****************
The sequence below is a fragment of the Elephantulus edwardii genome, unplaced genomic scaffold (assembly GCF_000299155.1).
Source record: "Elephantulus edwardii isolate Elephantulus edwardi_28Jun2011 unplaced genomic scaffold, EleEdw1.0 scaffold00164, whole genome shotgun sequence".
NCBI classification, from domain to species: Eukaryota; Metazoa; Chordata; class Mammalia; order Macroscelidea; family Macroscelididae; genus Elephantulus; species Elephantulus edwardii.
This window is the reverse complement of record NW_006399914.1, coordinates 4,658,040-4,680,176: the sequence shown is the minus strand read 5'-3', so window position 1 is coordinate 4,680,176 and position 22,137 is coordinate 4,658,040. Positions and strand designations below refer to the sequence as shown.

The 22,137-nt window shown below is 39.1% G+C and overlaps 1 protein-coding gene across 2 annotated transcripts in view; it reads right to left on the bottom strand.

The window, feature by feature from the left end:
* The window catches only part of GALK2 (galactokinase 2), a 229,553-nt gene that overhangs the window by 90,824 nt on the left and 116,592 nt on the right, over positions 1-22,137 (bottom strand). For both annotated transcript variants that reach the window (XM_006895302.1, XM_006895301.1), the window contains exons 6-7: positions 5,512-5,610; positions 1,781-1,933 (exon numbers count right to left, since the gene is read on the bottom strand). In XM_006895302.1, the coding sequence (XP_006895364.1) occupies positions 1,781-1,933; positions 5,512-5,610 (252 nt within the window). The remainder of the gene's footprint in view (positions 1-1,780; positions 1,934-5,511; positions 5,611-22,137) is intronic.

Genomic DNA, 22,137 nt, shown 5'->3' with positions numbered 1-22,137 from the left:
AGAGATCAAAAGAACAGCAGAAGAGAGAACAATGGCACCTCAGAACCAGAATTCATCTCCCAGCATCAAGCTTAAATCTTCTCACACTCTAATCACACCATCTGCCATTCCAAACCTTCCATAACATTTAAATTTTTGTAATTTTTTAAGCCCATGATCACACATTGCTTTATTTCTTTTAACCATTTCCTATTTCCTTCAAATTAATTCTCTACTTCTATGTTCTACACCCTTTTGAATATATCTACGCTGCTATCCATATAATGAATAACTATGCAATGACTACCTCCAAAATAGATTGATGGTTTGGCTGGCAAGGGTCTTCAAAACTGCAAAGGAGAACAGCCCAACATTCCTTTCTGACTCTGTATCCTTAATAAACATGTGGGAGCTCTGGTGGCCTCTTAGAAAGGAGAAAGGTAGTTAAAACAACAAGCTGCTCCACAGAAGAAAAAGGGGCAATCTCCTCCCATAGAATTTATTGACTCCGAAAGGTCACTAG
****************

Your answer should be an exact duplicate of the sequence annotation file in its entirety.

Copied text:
The sequence below is a fragment of the Elephantulus edwardii genome, unplaced genomic scaffold (assembly GCF_000299155.1).
Source record: "Elephantulus edwardii isolate Elephantulus edwardi_28Jun2011 unplaced genomic scaffold, EleEdw1.0 scaffold00164, whole genome shotgun sequence".
NCBI classification, from domain to species: Eukaryota; Metazoa; Chordata; class Mammalia; order Macroscelidea; family Macroscelididae; genus Elephantulus; species Elephantulus edwardii.
This window is the reverse complement of record NW_006399914.1, coordinates 4,658,040-4,680,176: the sequence shown is the minus strand read 5'-3', so window position 1 is coordinate 4,680,176 and position 22,137 is coordinate 4,658,040. Positions and strand designations below refer to the sequence as shown.

The 22,137-nt window shown below is 39.1% G+C and overlaps 1 protein-coding gene across 2 annotated transcripts in view; it reads right to left on the bottom strand.

The window, feature by feature from the left end:
* The window catches only part of GALK2 (galactokinase 2), a 229,553-nt gene that overhangs the window by 90,824 nt on the left and 116,592 nt on the right, over positions 1-22,137 (bottom strand). For both annotated transcript variants that reach the window (XM_006895302.1, XM_006895301.1), the window contains exons 6-7: positions 5,512-5,610; positions 1,781-1,933 (exon numbers count right to left, since the gene is read on the bottom strand). In XM_006895302.1, the coding sequence (XP_006895364.1) occupies positions 1,781-1,933; positions 5,512-5,610 (252 nt within the window). The remainder of the gene's footprint in view (positions 1-1,780; positions 1,934-5,511; positions 5,611-22,137) is intronic.

Genomic DNA, 22,137 nt, shown 5'->3' with positions numbered 1-22,137 from the left:
AGAGATCAAAAGAACAGCAGAAGAGAGAACAATGGCACCTCAGAACCAGAATTCATCTCCCAGCATCAAGCTTAAATCTTCTCACACTCTAATCACACCATCTGCCATTCCAAACCTTCCATAACATTTAAATTTTTGTAATTTTTTAAGCCCATGATCACACATTGCTTTATTTCTTTTAACCATTTCCTATTTCCTTCAAATTAATTCTCTACTTCTATGTTCTACACCCTTTTGAATATATCTACGCTGCTATCCATATAATGAATAACTATGCAATGACTACCTCCAAAATAGATTGATGGTTTGGCTGGCAAGGGTCTTCAAAACTGCAAAGGAGAACAGCCCAACATTCCTTTCTGACTCTGTATCCTTAATAAACATGTGGGAGCTCTGGTGGCCTCTTAGAAAGGAGAAAGGTAGTTAAAACAACAAGCTGCTCCACAGAAGAAAAAGGGGCAATCTCCTCCCATAGAATTTATTGACTCCGAAAGGTCACTAG